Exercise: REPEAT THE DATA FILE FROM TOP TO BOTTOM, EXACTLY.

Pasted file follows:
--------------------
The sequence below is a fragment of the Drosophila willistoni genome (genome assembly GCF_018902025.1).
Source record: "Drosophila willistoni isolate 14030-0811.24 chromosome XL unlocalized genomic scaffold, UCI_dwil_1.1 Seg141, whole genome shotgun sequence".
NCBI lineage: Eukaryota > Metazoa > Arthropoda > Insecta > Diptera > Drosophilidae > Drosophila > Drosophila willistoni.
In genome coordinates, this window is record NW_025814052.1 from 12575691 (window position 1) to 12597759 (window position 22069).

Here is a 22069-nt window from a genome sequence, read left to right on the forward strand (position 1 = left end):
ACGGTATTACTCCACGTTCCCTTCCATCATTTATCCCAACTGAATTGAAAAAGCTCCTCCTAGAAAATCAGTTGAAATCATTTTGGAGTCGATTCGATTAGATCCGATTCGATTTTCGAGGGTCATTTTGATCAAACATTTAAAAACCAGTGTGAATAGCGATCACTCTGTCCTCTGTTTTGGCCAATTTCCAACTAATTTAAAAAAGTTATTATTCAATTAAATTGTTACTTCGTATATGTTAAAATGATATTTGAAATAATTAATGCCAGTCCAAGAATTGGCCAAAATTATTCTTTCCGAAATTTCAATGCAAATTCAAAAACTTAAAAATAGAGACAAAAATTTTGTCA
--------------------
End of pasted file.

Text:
The sequence below is a fragment of the Drosophila willistoni genome (genome assembly GCF_018902025.1).
Source record: "Drosophila willistoni isolate 14030-0811.24 chromosome XL unlocalized genomic scaffold, UCI_dwil_1.1 Seg141, whole genome shotgun sequence".
NCBI lineage: Eukaryota > Metazoa > Arthropoda > Insecta > Diptera > Drosophilidae > Drosophila > Drosophila willistoni.
In genome coordinates, this window is record NW_025814052.1 from 12575691 (window position 1) to 12597759 (window position 22069).

Here is a 22069-nt window from a genome sequence, read left to right on the forward strand (position 1 = left end):
ACGGTATTACTCCACGTTCCCTTCCATCATTTATCCCAACTGAATTGAAAAAGCTCCTCCTAGAAAATCAGTTGAAATCATTTTGGAGTCGATTCGATTAGATCCGATTCGATTTTCGAGGGTCATTTTGATCAAACATTTAAAAACCAGTGTGAATAGCGATCACTCTGTCCTCTGTTTTGGCCAATTTCCAACTAATTTAAAAAAGTTATTATTCAATTAAATTGTTACTTCGTATATGTTAAAATGATATTTGAAATAATTAATGCCAGTCCAAGAATTGGCCAAAATTATTCTTTCCGAAATTTCAATGCAAATTCAAAAACTTAAAAATAGAGACAAAAATTTTGTCA